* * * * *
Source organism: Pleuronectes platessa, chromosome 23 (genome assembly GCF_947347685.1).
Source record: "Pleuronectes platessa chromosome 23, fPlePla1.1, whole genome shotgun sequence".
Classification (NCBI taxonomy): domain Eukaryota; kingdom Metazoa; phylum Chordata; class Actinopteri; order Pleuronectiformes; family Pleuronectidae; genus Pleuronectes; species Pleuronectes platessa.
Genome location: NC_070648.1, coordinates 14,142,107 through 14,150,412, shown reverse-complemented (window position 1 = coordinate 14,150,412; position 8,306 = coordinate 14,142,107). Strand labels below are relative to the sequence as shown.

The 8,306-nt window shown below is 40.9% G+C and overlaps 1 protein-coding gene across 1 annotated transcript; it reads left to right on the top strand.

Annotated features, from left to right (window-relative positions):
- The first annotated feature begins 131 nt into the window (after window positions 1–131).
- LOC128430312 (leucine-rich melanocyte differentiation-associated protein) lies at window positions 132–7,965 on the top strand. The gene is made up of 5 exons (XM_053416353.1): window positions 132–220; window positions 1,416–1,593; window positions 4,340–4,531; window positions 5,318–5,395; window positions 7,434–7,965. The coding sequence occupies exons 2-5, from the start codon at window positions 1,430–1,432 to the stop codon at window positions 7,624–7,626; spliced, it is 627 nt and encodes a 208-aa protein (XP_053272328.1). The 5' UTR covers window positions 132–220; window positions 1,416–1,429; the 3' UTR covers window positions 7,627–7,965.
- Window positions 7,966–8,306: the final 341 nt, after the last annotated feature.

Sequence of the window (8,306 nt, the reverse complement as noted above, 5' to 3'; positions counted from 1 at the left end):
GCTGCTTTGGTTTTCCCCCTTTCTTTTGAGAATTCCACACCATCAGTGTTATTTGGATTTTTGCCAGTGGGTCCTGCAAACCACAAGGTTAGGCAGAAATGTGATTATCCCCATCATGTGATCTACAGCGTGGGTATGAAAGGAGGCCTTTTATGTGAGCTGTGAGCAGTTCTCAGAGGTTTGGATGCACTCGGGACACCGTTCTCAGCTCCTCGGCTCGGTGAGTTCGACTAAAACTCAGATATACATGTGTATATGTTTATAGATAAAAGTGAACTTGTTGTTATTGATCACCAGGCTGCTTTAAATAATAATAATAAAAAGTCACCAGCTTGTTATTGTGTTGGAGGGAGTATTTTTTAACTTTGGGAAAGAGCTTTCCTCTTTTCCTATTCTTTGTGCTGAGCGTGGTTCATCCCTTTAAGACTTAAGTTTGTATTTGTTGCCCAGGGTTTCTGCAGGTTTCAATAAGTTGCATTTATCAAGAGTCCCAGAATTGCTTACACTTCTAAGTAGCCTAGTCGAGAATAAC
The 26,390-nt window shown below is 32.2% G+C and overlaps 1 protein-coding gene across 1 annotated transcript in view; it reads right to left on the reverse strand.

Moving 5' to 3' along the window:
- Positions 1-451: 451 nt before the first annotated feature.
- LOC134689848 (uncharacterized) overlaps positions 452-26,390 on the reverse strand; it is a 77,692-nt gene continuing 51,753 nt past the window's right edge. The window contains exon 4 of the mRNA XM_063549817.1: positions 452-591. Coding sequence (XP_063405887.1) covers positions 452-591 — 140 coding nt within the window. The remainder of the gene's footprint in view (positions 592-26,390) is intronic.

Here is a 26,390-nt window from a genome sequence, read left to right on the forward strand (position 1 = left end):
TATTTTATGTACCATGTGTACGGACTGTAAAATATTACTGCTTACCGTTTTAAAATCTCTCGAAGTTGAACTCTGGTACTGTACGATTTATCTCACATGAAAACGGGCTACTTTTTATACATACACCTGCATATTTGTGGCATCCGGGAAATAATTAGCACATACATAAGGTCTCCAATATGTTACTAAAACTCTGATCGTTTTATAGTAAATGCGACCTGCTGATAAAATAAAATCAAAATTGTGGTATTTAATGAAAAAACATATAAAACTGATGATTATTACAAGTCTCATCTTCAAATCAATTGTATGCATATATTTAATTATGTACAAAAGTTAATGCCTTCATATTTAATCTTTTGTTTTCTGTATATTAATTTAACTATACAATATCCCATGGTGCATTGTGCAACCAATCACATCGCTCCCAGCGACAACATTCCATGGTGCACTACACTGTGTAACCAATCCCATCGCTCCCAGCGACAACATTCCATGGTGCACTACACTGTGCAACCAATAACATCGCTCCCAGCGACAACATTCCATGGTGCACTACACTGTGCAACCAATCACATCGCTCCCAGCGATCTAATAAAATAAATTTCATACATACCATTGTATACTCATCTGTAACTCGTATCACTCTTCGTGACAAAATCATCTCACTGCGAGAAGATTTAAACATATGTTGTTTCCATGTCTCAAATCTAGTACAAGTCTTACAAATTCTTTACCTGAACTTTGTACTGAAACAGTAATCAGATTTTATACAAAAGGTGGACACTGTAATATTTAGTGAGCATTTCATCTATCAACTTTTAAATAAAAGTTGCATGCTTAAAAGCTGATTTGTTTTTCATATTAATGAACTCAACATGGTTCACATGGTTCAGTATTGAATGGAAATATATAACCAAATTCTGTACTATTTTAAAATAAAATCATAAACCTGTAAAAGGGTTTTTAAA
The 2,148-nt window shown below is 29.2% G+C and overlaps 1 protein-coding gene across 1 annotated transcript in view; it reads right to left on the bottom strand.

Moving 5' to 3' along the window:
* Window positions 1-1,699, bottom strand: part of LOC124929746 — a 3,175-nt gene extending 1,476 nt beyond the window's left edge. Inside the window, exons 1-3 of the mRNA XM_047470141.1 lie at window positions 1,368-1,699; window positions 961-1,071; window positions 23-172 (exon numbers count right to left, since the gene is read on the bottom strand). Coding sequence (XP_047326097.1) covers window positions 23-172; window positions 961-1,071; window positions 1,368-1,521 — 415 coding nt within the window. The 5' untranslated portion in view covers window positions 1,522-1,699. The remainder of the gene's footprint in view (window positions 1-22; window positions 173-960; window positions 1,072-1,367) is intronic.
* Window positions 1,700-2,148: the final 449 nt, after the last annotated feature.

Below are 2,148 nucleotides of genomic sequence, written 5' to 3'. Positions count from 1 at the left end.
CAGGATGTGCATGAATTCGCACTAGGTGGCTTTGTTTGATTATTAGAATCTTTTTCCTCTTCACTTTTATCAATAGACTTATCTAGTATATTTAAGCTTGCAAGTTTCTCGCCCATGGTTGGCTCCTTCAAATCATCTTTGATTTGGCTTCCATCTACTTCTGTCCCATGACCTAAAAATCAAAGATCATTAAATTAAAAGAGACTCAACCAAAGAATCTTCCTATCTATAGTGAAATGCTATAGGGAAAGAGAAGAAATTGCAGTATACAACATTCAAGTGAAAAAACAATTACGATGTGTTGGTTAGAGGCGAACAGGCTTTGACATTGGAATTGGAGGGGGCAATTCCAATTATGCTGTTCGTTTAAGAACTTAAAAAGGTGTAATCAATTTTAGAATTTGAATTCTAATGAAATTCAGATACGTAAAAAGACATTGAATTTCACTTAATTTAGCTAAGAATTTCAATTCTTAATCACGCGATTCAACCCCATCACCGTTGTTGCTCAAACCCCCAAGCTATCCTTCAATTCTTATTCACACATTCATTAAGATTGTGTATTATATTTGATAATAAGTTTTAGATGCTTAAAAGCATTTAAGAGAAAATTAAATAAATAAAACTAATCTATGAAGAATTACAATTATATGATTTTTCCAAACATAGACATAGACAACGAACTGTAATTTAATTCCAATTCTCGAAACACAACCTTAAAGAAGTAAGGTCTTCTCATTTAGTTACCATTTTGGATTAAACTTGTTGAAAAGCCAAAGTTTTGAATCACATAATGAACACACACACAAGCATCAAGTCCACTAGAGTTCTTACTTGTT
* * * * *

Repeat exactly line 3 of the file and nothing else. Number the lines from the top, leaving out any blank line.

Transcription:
Classification (NCBI taxonomy): domain Eukaryota; kingdom Metazoa; phylum Chordata; class Actinopteri; order Pleuronectiformes; family Pleuronectidae; genus Pleuronectes; species Pleuronectes platessa.